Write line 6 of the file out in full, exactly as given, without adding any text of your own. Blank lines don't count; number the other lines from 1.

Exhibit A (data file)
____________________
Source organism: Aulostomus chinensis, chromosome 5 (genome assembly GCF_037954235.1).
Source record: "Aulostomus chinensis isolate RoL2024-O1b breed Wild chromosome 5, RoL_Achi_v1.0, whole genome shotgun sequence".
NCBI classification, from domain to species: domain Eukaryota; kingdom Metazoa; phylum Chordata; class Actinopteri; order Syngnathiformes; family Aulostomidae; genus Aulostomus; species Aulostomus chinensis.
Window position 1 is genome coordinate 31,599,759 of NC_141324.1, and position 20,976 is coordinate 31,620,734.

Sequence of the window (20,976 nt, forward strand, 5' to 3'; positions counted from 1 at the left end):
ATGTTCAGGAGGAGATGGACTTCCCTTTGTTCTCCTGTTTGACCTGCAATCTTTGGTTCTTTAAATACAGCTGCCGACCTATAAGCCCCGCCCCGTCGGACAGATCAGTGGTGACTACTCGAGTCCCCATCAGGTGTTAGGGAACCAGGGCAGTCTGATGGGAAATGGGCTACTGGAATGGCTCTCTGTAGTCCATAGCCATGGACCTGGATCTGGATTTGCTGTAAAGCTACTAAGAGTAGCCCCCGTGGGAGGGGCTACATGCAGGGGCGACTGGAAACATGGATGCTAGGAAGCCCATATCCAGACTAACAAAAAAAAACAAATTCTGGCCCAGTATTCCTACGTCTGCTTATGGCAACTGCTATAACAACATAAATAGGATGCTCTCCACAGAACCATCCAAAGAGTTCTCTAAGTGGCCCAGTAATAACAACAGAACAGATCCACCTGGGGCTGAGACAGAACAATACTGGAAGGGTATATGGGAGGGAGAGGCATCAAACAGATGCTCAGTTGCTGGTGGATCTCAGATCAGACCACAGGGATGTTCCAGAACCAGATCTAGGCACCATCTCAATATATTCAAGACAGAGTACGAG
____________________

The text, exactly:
ATGTTCAGGAGGAGATGGACTTCCCTTTGTTCTCCTGTTTGACCTGCAATCTTTGGTTCTTTAAATACAGCTGCCGACCTATAAGCCCCGCCCCGTCGGACAGATCAGTGGTGACTACTCGAGTCCCCATCAGGTGTTAGGGAACCAGGGCAGTCTGATGGGAAATGGGCTACTGGAATGGCTCTCTGTAGTCCATAGCCATGGACCTGGATCTGGATTTGCTGTAAAGCTACTAAGAGTAGCCCCCGTGGGAGGGGCTACATGCAGGGGCGACTGGAAACATGGATGCTAGGAAGCCCATATCCAGACTAACAAAAAAAAACAAATTCTGGCCCAGTATTCCTACGTCTGCTTATGGCAACTGCTATAACAACATAAATAGGATGCTCTCCACAGAACCATCCAAAGAGTTCTCTAAGTGGCCCAGTAATAACAACAGAACAGATCCACCTGGGGCTGAGACAGAACAATACTGGAAGGGTATATGGGAGGGAGAGGCATCAAACAGATGCTCAGTTGCTGGTGGATCTCAGATCAGACCACAGGGATGTTCCAGAACCAGATCTAGGCACCATCTCAATATATTCAAGACAGAGTACGAG